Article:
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Serving Uncle Sam: A Military Life in WWll

Gerald Schwartz USAAC (USAAF) 1940 - 1945


Chapter 16: El Djem, Tunisia. The Georgian Minister. Palm Sunday Massacre

April 14th,1943: We have now arrived at El Djem Landing Ground, Tunisia, situated about about 30 miles south of Sousse. It is just two minutes flying time from one of the largest Roman Ampitheaters in the world at Ed Djem. Thus it became the landmark used by the Luftwaffe to locate our airfield and bomb us nightly.

We would be sleeping after midnight when suddenly we would hear the sound of several German bombers overhead. We knew that sound because the engines on their bombers were never synchronized, and thus made an undulating sound instead of a steady roar. We then had a few moments to roll out of our cots, through the loose tent sides, right into our own slit trenches. The bombers would make a run, dropping their sticks of bombs if there was a moon to provide sufficient visibility.

If there was no moon, one plane would fly over and drop several parachute flares. Then the bomber(s) would make a bomb run. We did not suffer any casualties from these attacks because it would take just about a direct hit to cause injury since we were below ground in a small two-man trench, and normally there were only one or two bombers at a time.

At this time something happened to relieve the tension of our everyday life under constant attack. One morning a jeep entered our camp area, towing a trailer. A short rotund jolly man in tan military-type clothes called a group of us to the back of his trailer, from which he addressed us. We then noticed that his jacket lapel had an ornament with Crosses on it, instead of his branch of service. As best I can remember his speech it ran like this.

"Men, I am here to hep you. That's right, I am a Baptist Minister, and I am also a Georgia Cracker, and I am going to hep you men." (we were told by our southern comrades that this is how Georgians say 'help'. Georgia Cracker refers to the original American pioneer settlers of the Province of Georgia (later, the State of Georgia), and their descendants. In the late 19th century and the early part of the 20th century, Georgia ranchers came to be known as "Georgia Crackers" by Floridians when they drove their cattle down into the grassy flatlands of Central Florida to graze in the winter, stopping where the citrus groves began. In order to get the cattle's attention they became very adept at cracking a bullwhip.) He said that services would be held that evening, and all denominations were welcome to attend. Those of us in the need of spiritual guidance did attend.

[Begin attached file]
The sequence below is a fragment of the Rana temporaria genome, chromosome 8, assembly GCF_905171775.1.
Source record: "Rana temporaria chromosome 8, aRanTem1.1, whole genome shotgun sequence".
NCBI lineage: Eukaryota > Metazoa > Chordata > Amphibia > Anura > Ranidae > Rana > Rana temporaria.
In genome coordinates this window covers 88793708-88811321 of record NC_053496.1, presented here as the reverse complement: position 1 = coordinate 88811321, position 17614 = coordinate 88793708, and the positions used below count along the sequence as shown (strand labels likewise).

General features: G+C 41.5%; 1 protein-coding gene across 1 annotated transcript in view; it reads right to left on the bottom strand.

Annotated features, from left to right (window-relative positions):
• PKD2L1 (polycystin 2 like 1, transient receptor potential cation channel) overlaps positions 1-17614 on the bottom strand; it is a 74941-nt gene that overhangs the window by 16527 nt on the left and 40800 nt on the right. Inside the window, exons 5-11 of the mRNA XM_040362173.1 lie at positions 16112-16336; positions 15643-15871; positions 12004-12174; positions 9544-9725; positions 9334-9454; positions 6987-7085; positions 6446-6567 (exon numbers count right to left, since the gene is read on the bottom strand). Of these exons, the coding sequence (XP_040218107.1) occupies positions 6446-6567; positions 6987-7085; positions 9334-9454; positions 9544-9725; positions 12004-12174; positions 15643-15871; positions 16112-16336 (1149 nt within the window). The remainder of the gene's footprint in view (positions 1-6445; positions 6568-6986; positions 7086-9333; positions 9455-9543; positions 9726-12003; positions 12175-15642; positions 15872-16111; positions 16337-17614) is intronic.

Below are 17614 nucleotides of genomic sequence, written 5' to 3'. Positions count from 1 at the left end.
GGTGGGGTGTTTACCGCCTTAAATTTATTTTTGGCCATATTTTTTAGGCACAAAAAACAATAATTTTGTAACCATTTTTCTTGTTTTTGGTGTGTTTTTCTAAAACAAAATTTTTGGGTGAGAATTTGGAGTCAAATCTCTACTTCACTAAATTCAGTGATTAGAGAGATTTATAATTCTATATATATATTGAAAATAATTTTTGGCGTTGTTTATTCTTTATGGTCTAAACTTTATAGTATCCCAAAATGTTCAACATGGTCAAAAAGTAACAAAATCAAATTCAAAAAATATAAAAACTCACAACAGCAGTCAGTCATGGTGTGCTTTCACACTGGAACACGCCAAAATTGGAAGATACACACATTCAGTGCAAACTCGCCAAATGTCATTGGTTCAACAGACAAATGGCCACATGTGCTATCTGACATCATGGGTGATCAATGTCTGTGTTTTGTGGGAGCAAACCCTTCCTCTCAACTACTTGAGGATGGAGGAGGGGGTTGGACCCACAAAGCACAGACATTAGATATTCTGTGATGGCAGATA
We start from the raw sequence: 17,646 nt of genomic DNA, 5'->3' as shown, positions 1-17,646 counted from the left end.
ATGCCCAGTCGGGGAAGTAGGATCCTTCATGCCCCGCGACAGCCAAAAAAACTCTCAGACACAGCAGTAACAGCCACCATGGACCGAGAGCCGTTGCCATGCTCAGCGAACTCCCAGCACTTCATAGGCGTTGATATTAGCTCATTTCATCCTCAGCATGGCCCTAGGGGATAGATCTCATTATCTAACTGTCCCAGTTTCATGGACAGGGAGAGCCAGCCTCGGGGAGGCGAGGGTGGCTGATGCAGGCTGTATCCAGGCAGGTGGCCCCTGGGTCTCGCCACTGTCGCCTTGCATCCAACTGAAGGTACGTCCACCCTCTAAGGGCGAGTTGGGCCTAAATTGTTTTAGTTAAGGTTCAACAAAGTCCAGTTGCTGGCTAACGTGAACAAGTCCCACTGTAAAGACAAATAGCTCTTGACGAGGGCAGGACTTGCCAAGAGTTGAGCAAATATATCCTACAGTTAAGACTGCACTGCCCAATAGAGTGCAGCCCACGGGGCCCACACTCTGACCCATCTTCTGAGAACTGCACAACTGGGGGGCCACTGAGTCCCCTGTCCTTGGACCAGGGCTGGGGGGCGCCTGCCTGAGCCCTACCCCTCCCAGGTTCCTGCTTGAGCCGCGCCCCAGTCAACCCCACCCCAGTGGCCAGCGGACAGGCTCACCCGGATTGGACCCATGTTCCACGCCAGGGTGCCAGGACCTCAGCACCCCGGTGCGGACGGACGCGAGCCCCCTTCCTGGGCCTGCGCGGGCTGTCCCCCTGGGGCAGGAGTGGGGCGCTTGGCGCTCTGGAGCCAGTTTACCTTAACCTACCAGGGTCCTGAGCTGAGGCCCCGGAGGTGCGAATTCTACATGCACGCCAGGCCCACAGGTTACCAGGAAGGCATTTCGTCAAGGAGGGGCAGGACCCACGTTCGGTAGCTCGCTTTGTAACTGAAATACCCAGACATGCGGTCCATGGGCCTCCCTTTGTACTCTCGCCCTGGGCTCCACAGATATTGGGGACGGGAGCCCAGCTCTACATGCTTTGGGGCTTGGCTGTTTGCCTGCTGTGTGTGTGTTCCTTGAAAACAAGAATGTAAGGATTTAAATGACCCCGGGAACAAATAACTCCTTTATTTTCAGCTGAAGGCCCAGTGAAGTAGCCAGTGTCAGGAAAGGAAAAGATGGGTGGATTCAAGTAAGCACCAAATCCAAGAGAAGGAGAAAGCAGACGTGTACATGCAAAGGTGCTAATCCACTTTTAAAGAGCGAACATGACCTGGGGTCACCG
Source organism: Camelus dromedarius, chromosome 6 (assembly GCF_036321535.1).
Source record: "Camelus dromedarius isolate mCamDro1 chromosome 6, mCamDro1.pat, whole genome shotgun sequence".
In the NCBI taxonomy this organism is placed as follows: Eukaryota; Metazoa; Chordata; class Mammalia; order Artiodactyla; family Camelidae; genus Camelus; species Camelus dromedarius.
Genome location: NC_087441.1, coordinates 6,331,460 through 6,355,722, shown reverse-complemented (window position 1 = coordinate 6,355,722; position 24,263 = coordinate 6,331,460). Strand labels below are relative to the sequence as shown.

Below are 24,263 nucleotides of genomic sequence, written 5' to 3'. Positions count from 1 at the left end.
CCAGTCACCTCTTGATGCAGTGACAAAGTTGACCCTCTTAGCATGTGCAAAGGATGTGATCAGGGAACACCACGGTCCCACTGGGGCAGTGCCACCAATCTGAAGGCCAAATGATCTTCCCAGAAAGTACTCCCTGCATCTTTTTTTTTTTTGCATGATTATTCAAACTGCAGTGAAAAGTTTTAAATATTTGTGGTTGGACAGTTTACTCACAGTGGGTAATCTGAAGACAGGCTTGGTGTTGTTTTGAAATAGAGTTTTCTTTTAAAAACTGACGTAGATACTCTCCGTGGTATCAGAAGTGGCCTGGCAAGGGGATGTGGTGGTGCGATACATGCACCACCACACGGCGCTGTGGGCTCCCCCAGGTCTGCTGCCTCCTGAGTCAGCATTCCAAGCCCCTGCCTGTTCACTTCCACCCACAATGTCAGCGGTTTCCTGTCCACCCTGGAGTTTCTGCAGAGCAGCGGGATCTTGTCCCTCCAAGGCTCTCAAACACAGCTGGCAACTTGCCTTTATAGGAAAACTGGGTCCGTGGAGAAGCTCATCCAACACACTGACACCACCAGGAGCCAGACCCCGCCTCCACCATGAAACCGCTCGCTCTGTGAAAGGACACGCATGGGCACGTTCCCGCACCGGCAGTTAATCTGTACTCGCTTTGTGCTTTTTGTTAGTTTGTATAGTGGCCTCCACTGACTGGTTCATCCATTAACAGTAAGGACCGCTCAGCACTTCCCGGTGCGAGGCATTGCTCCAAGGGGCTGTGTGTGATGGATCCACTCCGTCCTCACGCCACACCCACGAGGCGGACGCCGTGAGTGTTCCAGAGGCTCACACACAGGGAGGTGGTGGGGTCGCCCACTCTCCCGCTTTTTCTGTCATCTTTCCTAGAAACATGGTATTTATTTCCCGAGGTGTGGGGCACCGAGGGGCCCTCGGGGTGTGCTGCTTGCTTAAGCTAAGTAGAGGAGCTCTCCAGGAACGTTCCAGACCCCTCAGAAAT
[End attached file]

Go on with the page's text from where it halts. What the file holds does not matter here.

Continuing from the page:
That night we were awakened in the wee hours of the morning by the whistling of a bunch of bombs on the way down to us, without the prior notice of bomber engine noise. It seems the Luftwffe figured out that we were avoiding their bombs because when we heard their engines we had time to hide in our slit trenches. So, they first located the huge Roman ampitheater at El Djem, then turned to the right, flew 2 minutes and dropped their bombs, supposedly on our camp area.

So this time , before reaching our airfield they idled their engines and glided the rest of the way soundlessly. Fortunately they were bombers and dropped their payloads from a high altitude, which gave us a few moments to roll off our cots into our slit trenches. Luckily for us, all the bombs landed in a ravine behind our camp area !